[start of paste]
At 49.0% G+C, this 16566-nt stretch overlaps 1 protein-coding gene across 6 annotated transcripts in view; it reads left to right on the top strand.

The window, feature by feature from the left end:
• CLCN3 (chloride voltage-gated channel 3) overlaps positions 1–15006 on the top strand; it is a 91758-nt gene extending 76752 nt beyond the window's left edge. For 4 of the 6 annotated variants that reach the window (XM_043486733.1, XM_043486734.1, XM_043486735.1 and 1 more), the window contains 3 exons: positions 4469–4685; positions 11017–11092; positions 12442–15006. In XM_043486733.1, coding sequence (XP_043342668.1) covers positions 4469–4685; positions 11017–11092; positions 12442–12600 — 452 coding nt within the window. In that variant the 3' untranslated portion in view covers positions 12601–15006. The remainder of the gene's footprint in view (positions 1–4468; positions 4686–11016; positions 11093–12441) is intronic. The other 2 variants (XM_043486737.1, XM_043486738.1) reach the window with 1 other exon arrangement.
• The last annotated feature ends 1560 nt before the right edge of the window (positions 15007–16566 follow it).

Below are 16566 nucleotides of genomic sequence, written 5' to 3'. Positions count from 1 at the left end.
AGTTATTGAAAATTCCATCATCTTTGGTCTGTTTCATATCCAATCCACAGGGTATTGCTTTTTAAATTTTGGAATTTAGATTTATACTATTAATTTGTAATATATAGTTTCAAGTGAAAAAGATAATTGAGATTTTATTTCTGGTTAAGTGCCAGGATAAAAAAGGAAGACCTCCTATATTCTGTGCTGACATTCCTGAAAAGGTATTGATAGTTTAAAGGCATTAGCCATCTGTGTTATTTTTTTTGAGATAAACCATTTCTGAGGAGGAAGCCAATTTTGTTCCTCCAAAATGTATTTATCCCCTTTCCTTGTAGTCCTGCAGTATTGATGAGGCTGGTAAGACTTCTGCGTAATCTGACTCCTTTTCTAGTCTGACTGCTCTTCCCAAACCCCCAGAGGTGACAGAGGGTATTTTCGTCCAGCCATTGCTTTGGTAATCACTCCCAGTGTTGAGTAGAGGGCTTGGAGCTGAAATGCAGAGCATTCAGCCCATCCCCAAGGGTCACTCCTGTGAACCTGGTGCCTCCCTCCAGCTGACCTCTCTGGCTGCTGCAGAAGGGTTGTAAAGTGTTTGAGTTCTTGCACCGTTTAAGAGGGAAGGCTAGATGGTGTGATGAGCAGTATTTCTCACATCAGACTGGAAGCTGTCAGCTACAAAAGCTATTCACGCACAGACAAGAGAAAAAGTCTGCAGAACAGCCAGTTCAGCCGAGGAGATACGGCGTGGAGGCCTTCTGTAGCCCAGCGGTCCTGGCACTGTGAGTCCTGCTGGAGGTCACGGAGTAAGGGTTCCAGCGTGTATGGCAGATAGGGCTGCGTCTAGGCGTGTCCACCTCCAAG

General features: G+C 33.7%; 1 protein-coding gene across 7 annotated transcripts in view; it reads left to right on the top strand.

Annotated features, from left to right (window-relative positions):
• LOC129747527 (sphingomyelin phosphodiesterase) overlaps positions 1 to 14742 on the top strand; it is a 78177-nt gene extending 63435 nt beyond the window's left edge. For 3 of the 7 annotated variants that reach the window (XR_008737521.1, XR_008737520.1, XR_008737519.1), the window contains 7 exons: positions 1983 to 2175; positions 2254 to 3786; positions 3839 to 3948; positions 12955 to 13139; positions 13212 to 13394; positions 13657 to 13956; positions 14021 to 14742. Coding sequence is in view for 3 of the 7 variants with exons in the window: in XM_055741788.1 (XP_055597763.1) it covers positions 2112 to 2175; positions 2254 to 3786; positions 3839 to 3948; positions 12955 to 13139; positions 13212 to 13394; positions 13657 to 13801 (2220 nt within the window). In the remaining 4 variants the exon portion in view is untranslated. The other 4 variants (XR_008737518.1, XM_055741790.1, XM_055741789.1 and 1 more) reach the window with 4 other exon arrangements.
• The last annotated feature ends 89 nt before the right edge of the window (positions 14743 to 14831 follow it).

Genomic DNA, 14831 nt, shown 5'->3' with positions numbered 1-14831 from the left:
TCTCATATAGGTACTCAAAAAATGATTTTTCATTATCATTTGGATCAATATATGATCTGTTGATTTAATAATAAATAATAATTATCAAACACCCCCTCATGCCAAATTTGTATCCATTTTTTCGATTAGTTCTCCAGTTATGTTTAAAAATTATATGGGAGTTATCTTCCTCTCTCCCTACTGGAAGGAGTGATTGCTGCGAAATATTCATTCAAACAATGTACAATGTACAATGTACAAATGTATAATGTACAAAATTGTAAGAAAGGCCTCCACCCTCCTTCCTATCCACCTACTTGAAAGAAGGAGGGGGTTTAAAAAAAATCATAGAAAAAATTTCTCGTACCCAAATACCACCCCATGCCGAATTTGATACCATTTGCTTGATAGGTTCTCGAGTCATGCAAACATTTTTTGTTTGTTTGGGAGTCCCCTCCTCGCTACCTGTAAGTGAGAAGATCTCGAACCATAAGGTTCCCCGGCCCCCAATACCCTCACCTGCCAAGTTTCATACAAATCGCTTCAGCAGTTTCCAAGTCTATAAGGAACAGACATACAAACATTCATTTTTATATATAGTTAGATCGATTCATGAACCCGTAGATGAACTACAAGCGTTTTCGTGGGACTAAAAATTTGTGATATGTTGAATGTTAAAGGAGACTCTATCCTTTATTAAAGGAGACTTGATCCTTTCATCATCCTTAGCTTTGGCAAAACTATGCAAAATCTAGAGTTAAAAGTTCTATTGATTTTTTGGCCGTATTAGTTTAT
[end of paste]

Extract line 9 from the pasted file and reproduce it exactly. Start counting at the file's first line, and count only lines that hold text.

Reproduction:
• LOC129747527 (sphingomyelin phosphodiesterase) overlaps positions 1 to 14742 on the top strand; it is a 78177-nt gene extending 63435 nt beyond the window's left edge. For 3 of the 7 annotated variants that reach the window (XR_008737521.1, XR_008737520.1, XR_008737519.1), the window contains 7 exons: positions 1983 to 2175; positions 2254 to 3786; positions 3839 to 3948; positions 12955 to 13139; positions 13212 to 13394; positions 13657 to 13956; positions 14021 to 14742. Coding sequence is in view for 3 of the 7 variants with exons in the window: in XM_055741788.1 (XP_055597763.1) it covers positions 2112 to 2175; positions 2254 to 3786; positions 3839 to 3948; positions 12955 to 13139; positions 13212 to 13394; positions 13657 to 13801 (2220 nt within the window). In the remaining 4 variants the exon portion in view is untranslated. The other 4 variants (XR_008737518.1, XM_055741790.1, XM_055741789.1 and 1 more) reach the window with 4 other exon arrangements.